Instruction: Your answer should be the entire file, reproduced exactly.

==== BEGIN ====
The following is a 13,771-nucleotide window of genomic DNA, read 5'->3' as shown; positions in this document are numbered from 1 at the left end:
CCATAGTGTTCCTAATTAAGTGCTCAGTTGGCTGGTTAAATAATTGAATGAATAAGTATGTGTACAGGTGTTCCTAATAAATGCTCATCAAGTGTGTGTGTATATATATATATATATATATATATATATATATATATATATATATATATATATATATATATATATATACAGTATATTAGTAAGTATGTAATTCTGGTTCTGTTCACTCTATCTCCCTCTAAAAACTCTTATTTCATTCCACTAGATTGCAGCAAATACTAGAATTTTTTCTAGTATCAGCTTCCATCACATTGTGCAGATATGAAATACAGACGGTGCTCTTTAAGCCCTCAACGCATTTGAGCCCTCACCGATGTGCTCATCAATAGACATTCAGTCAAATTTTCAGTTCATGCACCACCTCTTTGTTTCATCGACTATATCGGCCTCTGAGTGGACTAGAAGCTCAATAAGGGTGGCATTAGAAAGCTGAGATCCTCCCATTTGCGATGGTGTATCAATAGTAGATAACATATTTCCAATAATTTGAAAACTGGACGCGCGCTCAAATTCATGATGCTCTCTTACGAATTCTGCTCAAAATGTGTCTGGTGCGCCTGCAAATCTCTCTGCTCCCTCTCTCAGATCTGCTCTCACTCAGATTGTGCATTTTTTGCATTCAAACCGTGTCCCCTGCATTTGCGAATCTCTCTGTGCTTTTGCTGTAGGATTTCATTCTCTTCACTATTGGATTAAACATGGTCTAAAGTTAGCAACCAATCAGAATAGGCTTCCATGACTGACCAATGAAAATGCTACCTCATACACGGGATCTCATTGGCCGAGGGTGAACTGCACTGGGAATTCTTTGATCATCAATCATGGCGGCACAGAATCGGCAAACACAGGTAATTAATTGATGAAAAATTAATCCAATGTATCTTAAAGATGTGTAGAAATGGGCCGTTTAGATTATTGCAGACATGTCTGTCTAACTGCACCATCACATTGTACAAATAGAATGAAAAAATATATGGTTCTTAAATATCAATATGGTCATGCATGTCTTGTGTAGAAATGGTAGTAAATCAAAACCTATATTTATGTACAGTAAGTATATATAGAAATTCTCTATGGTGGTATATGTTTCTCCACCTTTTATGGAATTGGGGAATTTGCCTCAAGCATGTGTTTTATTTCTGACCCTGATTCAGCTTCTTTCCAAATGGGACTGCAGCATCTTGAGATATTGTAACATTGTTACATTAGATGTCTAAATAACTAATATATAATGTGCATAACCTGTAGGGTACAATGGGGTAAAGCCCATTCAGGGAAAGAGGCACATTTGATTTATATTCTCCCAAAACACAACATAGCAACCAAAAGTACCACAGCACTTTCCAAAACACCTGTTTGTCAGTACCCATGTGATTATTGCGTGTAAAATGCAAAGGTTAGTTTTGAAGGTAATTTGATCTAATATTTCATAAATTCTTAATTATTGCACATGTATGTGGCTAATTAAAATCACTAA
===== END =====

The following is a 13,771-nucleotide window of genomic DNA, read 5'->3' as shown; positions in this document are numbered from 1 at the left end:
CCATAGTGTTCCTAATTAAGTGCTCAGTTGGCTGGTTAAATAATTGAATGAATAAGTATGTGTACAGGTGTTCCTAATAAATGCTCATCAAGTGTGTGTGTATATATATATATATATATATATATATATATATATATATATATATATATATATATATATATATATATACAGTATATTAGTAAGTATGTAATTCTGGTTCTGTTCACTCTATCTCCCTCTAAAAACTCTTATTTCATTCCACTAGATTGCAGCAAATACTAGAATTTTTTCTAGTATCAGCTTCCATCACATTGTGCAGATATGAAATACAGACGGTGCTCTTTAAGCCCTCAACGCATTTGAGCCCTCACCGATGTGCTCATCAATAGACATTCAGTCAAATTTTCAGTTCATGCACCACCTCTTTGTTTCATCGACTATATCGGCCTCTGAGTGGACTAGAAGCTCAATAAGGGTGGCATTAGAAAGCTGAGATCCTCCCATTTGCGATGGTGTATCAATAGTAGATAACATATTTCCAATAATTTGAAAACTGGACGCGCGCTCAAATTCATGATGCTCTCTTACGAATTCTGCTCAAAATGTGTCTGGTGCGCCTGCAAATCTCTCTGCTCCCTCTCTCAGATCTGCTCTCACTCAGATTGTGCATTTTTTGCATTCAAACCGTGTCCCCTGCATTTGCGAATCTCTCTGTGCTTTTGCTGTAGGATTTCATTCTCTTCACTATTGGATTAAACATGGTCTAAAGTTAGCAACCAATCAGAATAGGCTTCCATGACTGACCAATGAAAATGCTACCTCATACACGGGATCTCATTGGCCGAGGGTGAACTGCACTGGGAATTCTTTGATCATCAATCATGGCGGCACAGAATCGGCAAACACAGGTAATTAATTGATGAAAAATTAATCCAATGTATCTTAAAGATGTGTAGAAATGGGCCGTTTAGATTATTGCAGACATGTCTGTCTAACTGCACCATCACATTGTACAAATAGAATGAAAAAATATATGGTTCTTAAATATCAATATGGTCATGCATGTCTTGTGTAGAAATGGTAGTAAATCAAAACCTATATTTATGTACAGTAAGTATATATAGAAATTCTCTATGGTGGTATATGTTTCTCCACCTTTTATGGAATTGGGGAATTTGCCTCAAGCATGTGTTTTATTTCTGACCCTGATTCAGCTTCTTTCCAAATGGGACTGCAGCATCTTGAGATATTGTAACATTGTTACATTAGATGTCTAAATAACTAATATATAATGTGCATAACCTGTAGGGTACAATGGGGTAAAGCCCATTCAGGGAAAGAGGCACATTTGATTTATATTCTCCCAAAACACAACATAGCAACCAAAAGTACCACAGCACTTTCCAAAACACCTGTTTGTCAGTACCCATGTGATTATTGCGTGTAAAATGCAAAGGTTAGTTTTGAAGGTAATTTGATCTAATATTTCATAAATTCTTAATTATTGCACATGTATGTGGCTAATTAAAATCACTAA